Sylvania Township Trustees approved a rezoning request today that will allow 40 acres along Central Avenue to be developed into a 214-unit ranch-style housing development marketed towards the 55-and-older community.
The rezoning request passed by a 2-1 vote after an hour-long public hearing, during which residents and trustee John Jennewine raised concerns about the new development‘s affect on traffic and flooding. Cleveland developer Redwood Acquisitions submitted the request to rezone 40 acres of undeveloped land at 8739 West Central Avenue from agricultural to residential multi-family.
The site for the Lakes at Central Reserve is on the south side of Central Avenue, between Centennial and Herr roads, an area prone to flooding from nearby Ten Mile Creek.
The units would rent for about $1,300 a month. They are designed with no steps and wide hallways for the elderly homeowner. Each unit contains two bedrooms, a den, living room, kitchen, and two full baths, with an attached two-car garage.
Officials from Redwood and Toledo engineer George Oravecz said they spoke to residents prior to the meeting and agreed to accommodate their concerns. Mr. Oravecz said a system of retention ponds designed to hold 1.3 million cubic feet of water will alleviate water run off on the property.
Resident Jeffery Lublin, whose family lives next to the site, said he does not object the development as long as the plans adequately address any water run off to his property. He said in the past eight years the area has experienced four major floods during which his land turned into a “lake,” preventing access to his home.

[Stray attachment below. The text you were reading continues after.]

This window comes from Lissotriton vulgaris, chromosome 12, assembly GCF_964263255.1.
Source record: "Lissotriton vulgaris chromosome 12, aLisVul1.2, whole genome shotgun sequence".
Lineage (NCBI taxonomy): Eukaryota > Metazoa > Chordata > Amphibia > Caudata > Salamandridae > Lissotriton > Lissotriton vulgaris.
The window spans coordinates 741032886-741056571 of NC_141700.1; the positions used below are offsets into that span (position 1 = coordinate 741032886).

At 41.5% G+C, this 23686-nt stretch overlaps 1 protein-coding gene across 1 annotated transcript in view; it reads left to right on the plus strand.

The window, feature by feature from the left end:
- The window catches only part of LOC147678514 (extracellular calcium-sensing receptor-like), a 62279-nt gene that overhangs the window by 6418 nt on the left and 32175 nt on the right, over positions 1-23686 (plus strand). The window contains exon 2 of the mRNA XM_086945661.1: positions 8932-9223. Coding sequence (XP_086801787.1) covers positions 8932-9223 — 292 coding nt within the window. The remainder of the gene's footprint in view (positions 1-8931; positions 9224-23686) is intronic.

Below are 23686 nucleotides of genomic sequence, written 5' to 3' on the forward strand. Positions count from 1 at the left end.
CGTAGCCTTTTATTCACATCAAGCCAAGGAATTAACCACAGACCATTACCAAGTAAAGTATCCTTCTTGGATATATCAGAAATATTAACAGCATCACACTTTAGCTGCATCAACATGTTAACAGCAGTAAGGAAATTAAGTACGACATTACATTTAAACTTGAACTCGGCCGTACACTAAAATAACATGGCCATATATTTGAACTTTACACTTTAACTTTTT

Mr. Oravecz said the ground adjacent to all properties will be sloped, allowing run-off from other properties to drain into their retention system, mitigating part of the flooding in the area. Keith Ritz, Redwood co-founder, added that the property will reduce the water run off by ⅔ in that area.
The Lucas County Engineers designed a $1.4 million drainage project to lower the likelihood of flooding in areas mainly west of Centennial Road, and along Herr Road, just west of the development site. The project would be paid for by county storm water utility funds.
“They are not adding anything to that flooding problem other than funding for the future a solution we are all trying to work on,” Trustee John Crandall said about the homes paying into the stormwater utility fund and assisting with the drainage project.
To address traffic concerns along Central Avenue, Mr. Oravecz said developers have permission from the Ohio Department of Transportation to construct right- and left-turn lanes that will accommodate at least 10 cars turning into the property driving east and west along Central Avenue.
Developers and township officials also said there are plans to widen Manci Drive to 18 feet from 12, to accommodate emergency vehicles, and that there will be retractable bollards only allowing emergency vehicles to pass into the development from Manci Drive. It will prohibit drivers from using Manci as a secondary entrance.
“There are still uncertainties about if it is enough, will the township be held holding the bag” if the development is built and problems with traffic and flooding occur, Mr. Jennewine said, before voting against the rezoning request.
Mr. Oravecz said the project will again be reviewed by the county engineers and the Environmental Protection Agency before construction begins.
Mr. Ritz said developers plan to build in three phases with the first phase breaking ground in about four months and taking one year to complete. The total project cost is estimated between $15 million to $20 million.
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